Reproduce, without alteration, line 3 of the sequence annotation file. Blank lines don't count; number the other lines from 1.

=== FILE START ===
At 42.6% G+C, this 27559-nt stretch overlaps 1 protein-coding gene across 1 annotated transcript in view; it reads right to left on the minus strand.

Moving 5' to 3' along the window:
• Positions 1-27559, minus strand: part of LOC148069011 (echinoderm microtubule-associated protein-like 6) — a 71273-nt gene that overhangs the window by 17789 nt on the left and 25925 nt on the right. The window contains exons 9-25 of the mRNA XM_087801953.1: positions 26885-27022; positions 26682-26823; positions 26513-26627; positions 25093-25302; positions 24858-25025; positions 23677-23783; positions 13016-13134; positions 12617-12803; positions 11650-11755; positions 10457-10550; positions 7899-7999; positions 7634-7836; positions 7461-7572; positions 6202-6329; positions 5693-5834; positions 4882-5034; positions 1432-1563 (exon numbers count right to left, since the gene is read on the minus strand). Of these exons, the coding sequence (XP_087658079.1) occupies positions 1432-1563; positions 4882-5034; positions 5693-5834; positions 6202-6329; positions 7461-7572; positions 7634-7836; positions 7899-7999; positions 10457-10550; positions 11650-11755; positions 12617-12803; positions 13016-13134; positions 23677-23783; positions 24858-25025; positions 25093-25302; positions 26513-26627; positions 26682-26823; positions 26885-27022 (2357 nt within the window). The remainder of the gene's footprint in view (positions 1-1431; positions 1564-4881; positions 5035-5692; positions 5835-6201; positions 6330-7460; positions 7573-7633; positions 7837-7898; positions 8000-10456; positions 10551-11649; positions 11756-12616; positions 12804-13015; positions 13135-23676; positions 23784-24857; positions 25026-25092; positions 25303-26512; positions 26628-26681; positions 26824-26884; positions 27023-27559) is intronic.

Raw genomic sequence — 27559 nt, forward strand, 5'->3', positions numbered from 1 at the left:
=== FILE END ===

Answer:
• Positions 1-27559, minus strand: part of LOC148069011 (echinoderm microtubule-associated protein-like 6) — a 71273-nt gene that overhangs the window by 17789 nt on the left and 25925 nt on the right. The window contains exons 9-25 of the mRNA XM_087801953.1: positions 26885-27022; positions 26682-26823; positions 26513-26627; positions 25093-25302; positions 24858-25025; positions 23677-23783; positions 13016-13134; positions 12617-12803; positions 11650-11755; positions 10457-10550; positions 7899-7999; positions 7634-7836; positions 7461-7572; positions 6202-6329; positions 5693-5834; positions 4882-5034; positions 1432-1563 (exon numbers count right to left, since the gene is read on the minus strand). Of these exons, the coding sequence (XP_087658079.1) occupies positions 1432-1563; positions 4882-5034; positions 5693-5834; positions 6202-6329; positions 7461-7572; positions 7634-7836; positions 7899-7999; positions 10457-10550; positions 11650-11755; positions 12617-12803; positions 13016-13134; positions 23677-23783; positions 24858-25025; positions 25093-25302; positions 26513-26627; positions 26682-26823; positions 26885-27022 (2357 nt within the window). The remainder of the gene's footprint in view (positions 1-1431; positions 1564-4881; positions 5035-5692; positions 5835-6201; positions 6330-7460; positions 7573-7633; positions 7837-7898; positions 8000-10456; positions 10551-11649; positions 11756-12616; positions 12804-13015; positions 13135-23676; positions 23784-24857; positions 25026-25092; positions 25303-26512; positions 26628-26681; positions 26824-26884; positions 27023-27559) is intronic.